This is the fifth post of a twelve-part series for Spectrum’s 2013 Summer Reading Group. Each post will be drawn from chapters of Postmodern Apologetics? by Christina M. Gschwandtner. The reading schedule is here as are the first, second, third, and fourth posts.
Thus begins a prayer discovered on a parchment stitched into the lining of Blaise Pascal’s coat. It continues: “God of Abraham, God of Isaac, God of Jacob, not of the philosophers and the scholars. I will not forget thy word.”
Eight years before his death, the esteemed French mathematician underwent some sort of intense religious experience and penned these words. The opening lines of this prayer, I will show, help us understand Jean-luc Marion’s approach to “apologetics.”
In earlier works, Marion affirms Pascal’s distinction between the God of Abraham, Isaac, and Jacob and the god of Plato, Aristotle, and Descartes (as well as Heidegger’s distinction between the onto-theological god of philosophy and the God of faith).[i]He makes the point even more explicit—God is not to be confused in any way with beings or Being. God is “without Being.”[ii] The kind of existence God has is entirely different than everything else that exists. The failure to realize this has (and will) lead to conceptual idolatry, the confusion of our concepts and conceptions of god for God—“What one ‘sees’ in worshiping the idol is a mirror image of oneself…” (109). Therefore, the death of this god (à la Nietzsche) is something to be appreciated, and even celebrated.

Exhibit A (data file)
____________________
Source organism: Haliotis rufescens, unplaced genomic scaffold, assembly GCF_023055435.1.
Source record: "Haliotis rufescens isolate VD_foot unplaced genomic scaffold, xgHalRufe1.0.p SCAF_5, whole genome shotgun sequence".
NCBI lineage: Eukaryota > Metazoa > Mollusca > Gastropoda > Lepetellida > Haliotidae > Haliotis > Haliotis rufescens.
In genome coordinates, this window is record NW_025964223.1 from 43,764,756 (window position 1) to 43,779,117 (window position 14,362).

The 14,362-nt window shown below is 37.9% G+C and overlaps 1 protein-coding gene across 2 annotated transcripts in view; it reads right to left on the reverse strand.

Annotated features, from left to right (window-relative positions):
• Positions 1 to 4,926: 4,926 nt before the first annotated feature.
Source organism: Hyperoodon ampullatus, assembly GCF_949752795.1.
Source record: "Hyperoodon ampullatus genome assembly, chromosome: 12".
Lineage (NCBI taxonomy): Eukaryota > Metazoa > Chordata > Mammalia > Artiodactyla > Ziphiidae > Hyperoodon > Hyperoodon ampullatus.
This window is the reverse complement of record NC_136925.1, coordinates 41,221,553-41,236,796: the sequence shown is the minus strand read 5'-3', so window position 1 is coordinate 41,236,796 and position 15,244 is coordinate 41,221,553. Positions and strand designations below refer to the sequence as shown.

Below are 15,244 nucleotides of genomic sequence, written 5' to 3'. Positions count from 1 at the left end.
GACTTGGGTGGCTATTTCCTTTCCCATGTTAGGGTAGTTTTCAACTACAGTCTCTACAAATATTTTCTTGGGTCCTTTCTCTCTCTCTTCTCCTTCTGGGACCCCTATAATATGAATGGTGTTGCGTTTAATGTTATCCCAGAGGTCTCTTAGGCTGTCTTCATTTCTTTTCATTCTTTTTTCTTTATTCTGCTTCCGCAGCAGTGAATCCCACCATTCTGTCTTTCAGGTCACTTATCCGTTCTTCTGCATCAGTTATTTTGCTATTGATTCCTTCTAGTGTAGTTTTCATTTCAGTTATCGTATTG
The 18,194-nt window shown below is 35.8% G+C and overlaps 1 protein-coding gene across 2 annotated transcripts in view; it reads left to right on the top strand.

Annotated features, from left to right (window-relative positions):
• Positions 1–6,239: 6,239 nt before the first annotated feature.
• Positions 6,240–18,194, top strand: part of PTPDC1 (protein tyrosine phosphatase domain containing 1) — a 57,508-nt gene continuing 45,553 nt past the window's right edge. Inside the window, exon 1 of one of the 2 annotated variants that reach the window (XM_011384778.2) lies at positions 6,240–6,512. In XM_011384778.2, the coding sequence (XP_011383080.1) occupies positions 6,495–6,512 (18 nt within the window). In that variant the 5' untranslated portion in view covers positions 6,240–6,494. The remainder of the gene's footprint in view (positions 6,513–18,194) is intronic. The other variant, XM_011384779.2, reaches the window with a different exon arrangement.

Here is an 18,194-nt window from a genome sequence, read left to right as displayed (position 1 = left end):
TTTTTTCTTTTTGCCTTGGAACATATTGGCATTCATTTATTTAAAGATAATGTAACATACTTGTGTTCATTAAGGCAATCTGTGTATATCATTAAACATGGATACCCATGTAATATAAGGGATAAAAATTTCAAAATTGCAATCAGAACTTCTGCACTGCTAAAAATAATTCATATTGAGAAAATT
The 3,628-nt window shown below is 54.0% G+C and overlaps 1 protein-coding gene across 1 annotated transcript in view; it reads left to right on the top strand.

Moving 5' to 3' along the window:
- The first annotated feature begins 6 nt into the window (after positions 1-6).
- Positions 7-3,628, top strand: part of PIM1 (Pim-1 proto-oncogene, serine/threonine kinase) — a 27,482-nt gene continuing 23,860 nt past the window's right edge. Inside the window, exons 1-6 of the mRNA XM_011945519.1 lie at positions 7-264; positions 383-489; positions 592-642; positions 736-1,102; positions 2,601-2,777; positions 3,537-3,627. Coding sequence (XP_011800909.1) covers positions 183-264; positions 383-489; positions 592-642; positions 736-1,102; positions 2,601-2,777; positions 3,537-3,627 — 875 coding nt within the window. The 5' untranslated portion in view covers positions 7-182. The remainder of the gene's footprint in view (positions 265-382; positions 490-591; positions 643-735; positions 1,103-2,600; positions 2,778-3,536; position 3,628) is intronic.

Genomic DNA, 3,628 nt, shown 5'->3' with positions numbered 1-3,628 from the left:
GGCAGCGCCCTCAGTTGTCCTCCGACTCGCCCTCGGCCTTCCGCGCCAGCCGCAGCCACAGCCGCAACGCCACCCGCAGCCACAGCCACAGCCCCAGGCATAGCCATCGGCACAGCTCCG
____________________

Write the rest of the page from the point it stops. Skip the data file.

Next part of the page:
Not all god-talk and thought has to be idolatrous, however. Marion looks to religious icons as an inspiration. Icons are visual depictions, but can be distinguished from idols by at least two key features. Icons invert the gaze. One looks upon the icon only to discover she is being looked upon; the subject has become the object. Secondly, icons point beyond themselves, directing our thoughts and attention to someone greater. The highest forms of religious discourse are not definitions and descriptions about God, but prayer and praise to the God that transcends both reality and human conceptions(s), but is willing to enter into human history and phenomenality.
One can conjecture what such an experience might be like. The Bible describes various humans encountering the divine. These encounters are usually terrifying and incomprehensible. A burning bush. Clouds. Thunder. Visions. “His clothes became dazzling white, whiter than anyone in the world could bleach them,” the gospel of Mark tells us, attempting to describe the transfigured Jesus (9:3). “The light shines in the darkness, but the darkness,” writes John, “has not understood it” (1:5).